Column E, which is not required, is for any notes that will be helpful in further explaining or documenting your entry. These are for your reference and do not appear in either the Gantt Chart or the Linear Chart.
Let’s enter the data for a few activities to see how this works. First we will enter the start and end dates for the state’s fiscal year 2017, which begins July 1, 2016 and ends June 30, 2017.
Now we will enter the date the application for federal funds is due to OSEP. In 2016, this date is May 12. Since this is a single date, we will put the same date in Column A and Column B. For 2017, OSEP has not set the due date yet, so this date is just a projection. Let’s enter May 15, 2017 on the next row in Columns A and B.
Now let’s enter the legislative appropriation activity. For this example, we’ll use April 1, 2016 to June 30, 2016 as the legislative session dates when appropriations are made.
Last, let’s indicate the period when audited fiscal data for State Fiscal Year 2017 becomes available and the SEA begins calculation of the 2017 MFS. The start date will be October 31, 2017 and the end date will be December 31, 2017.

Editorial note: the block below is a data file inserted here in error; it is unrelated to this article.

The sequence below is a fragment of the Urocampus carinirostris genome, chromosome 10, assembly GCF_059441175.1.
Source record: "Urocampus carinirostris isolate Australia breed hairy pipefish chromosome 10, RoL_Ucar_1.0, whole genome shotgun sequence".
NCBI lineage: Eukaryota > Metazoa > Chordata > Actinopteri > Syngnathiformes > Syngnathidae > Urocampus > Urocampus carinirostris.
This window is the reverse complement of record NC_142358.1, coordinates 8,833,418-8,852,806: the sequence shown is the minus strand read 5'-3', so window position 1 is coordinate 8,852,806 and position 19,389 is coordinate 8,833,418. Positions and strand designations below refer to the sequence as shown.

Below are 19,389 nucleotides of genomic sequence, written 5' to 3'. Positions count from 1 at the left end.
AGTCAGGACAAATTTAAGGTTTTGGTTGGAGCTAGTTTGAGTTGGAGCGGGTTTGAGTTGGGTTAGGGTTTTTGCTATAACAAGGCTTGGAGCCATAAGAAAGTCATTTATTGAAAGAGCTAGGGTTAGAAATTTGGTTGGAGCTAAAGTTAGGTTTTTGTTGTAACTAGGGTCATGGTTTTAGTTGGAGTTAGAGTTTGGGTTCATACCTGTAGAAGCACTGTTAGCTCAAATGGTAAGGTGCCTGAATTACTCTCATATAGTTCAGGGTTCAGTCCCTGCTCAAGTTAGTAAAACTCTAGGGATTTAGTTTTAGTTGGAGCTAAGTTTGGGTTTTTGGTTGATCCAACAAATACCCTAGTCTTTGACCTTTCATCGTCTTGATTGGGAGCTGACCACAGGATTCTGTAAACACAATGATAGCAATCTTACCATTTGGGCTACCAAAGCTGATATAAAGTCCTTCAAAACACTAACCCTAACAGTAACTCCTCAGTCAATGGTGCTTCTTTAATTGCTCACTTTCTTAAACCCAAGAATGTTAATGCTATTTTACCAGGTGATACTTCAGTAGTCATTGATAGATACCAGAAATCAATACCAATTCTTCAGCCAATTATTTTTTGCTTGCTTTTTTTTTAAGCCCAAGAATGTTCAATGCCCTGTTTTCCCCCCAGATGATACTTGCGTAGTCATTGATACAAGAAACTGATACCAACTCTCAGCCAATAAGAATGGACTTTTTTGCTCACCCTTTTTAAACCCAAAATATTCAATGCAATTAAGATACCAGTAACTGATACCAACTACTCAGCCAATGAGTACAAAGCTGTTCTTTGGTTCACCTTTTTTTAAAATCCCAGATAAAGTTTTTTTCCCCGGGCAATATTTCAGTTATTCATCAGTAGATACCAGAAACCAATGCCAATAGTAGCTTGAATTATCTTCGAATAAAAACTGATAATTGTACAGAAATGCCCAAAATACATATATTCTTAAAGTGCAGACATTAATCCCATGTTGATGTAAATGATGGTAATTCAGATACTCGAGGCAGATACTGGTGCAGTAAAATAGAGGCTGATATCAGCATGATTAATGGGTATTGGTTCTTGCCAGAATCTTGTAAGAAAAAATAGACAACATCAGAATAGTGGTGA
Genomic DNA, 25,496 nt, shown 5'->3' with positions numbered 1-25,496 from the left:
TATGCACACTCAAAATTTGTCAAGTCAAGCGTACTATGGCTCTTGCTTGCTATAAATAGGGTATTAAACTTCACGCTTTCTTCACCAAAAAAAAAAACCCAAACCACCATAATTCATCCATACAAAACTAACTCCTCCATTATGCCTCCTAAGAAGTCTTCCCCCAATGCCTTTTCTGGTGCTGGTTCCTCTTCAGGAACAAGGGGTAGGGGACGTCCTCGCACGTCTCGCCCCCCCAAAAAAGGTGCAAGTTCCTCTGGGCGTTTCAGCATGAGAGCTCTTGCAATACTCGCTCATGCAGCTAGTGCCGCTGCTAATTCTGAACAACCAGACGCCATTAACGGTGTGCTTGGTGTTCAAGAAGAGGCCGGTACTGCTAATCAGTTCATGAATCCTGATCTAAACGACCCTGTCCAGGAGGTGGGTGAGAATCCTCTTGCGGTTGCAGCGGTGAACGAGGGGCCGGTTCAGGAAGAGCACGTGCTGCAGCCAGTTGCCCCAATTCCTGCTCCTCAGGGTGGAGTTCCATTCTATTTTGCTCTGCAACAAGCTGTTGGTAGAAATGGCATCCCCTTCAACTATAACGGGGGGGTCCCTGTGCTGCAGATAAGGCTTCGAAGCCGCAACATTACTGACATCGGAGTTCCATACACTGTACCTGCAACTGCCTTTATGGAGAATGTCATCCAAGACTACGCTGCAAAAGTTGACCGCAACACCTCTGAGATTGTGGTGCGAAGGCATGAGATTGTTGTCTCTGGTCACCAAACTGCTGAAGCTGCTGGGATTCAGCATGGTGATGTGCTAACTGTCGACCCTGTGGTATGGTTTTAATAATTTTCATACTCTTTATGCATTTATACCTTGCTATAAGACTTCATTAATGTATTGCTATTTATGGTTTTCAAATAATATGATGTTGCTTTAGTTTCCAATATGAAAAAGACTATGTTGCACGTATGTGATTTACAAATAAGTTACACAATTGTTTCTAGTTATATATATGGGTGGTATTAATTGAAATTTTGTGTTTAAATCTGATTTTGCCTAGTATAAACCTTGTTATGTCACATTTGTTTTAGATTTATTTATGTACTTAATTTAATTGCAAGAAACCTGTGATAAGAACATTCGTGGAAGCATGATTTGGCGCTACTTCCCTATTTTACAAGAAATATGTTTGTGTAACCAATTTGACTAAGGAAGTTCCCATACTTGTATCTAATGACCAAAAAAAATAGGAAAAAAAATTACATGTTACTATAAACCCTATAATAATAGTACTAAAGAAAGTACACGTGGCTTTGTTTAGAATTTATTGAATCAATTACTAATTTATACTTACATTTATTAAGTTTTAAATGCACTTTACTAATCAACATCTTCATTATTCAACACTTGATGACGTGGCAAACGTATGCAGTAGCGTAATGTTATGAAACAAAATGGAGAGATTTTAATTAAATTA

Once you have completed entering the activity information, delete any remaining placeholder data written in cells for the unused rows. Note that you cannot delete rows without generating an error related to the Gantt chart. After you have used all the rows you need for your activities, highlight the remaining cells that contain the filler text. Use the “Clear Contents” function to delete the information without deleting the rows. You may find it by right clicking, or it may be in the Edit menu.
After clearing the information from the unused rows, this is how the activities we entered appear. Of course, while our brief example has five activities, your timeline may use many more rows — perhaps all 15.
But we still have one more step. For the charts to function properly and the timeline to be useful, the data input sheet must be sorted in chronological order by start date. After sorting, the first Activity Start Date — the one in Column A, Row 3 — will set the start of the date range within the Gantt Chart, and the Linear Chart will also start with the first Activity Start Date.